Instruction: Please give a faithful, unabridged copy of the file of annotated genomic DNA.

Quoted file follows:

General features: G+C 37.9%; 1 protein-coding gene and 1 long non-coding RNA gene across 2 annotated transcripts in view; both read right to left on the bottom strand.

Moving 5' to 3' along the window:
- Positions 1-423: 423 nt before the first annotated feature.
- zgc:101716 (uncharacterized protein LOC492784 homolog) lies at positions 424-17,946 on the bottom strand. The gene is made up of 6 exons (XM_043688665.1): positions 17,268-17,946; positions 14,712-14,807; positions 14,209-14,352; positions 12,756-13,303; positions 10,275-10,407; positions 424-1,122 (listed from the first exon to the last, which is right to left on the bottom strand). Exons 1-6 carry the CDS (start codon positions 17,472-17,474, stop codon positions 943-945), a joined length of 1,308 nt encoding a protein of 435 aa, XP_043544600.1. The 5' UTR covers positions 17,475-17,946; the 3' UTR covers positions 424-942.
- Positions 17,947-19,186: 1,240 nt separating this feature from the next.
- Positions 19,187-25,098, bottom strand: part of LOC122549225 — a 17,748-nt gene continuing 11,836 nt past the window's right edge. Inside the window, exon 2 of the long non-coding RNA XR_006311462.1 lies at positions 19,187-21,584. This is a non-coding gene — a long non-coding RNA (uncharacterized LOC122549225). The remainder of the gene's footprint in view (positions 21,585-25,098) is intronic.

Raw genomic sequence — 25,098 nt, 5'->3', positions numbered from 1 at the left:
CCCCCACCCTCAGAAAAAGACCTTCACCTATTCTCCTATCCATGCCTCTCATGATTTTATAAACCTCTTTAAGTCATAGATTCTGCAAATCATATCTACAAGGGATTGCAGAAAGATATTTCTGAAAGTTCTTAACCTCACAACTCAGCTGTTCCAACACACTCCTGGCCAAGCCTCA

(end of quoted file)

General features: G+C 37.9%; 1 protein-coding gene and 1 long non-coding RNA gene across 2 annotated transcripts in view; both read right to left on the bottom strand.

Moving 5' to 3' along the window:
- Positions 1-423: 423 nt before the first annotated feature.
- zgc:101716 (uncharacterized protein LOC492784 homolog) lies at positions 424-17,946 on the bottom strand. The gene is made up of 6 exons (XM_043688665.1): positions 17,268-17,946; positions 14,712-14,807; positions 14,209-14,352; positions 12,756-13,303; positions 10,275-10,407; positions 424-1,122 (listed from the first exon to the last, which is right to left on the bottom strand). Exons 1-6 carry the CDS (start codon positions 17,472-17,474, stop codon positions 943-945), a joined length of 1,308 nt encoding a protein of 435 aa, XP_043544600.1. The 5' UTR covers positions 17,475-17,946; the 3' UTR covers positions 424-942.
- Positions 17,947-19,186: 1,240 nt separating this feature from the next.
- Positions 19,187-25,098, bottom strand: part of LOC122549225 — a 17,748-nt gene continuing 11,836 nt past the window's right edge. Inside the window, exon 2 of the long non-coding RNA XR_006311462.1 lies at positions 19,187-21,584. This is a non-coding gene — a long non-coding RNA (uncharacterized LOC122549225). The remainder of the gene's footprint in view (positions 21,585-25,098) is intronic.

Raw genomic sequence — 25,098 nt, 5'->3', positions numbered from 1 at the left:
CCCCCACCCTCAGAAAAAGACCTTCACCTATTCTCCTATCCATGCCTCTCATGATTTTATAAACCTCTTTAAGTCATAGATTCTGCAAATCATATCTACAAGGGATTGCAGAAAGATATTTCTGAAAGTTCTTAACCTCACAACTCAGCTGTTCCAACACACTCCTGGCCAAGCCTCA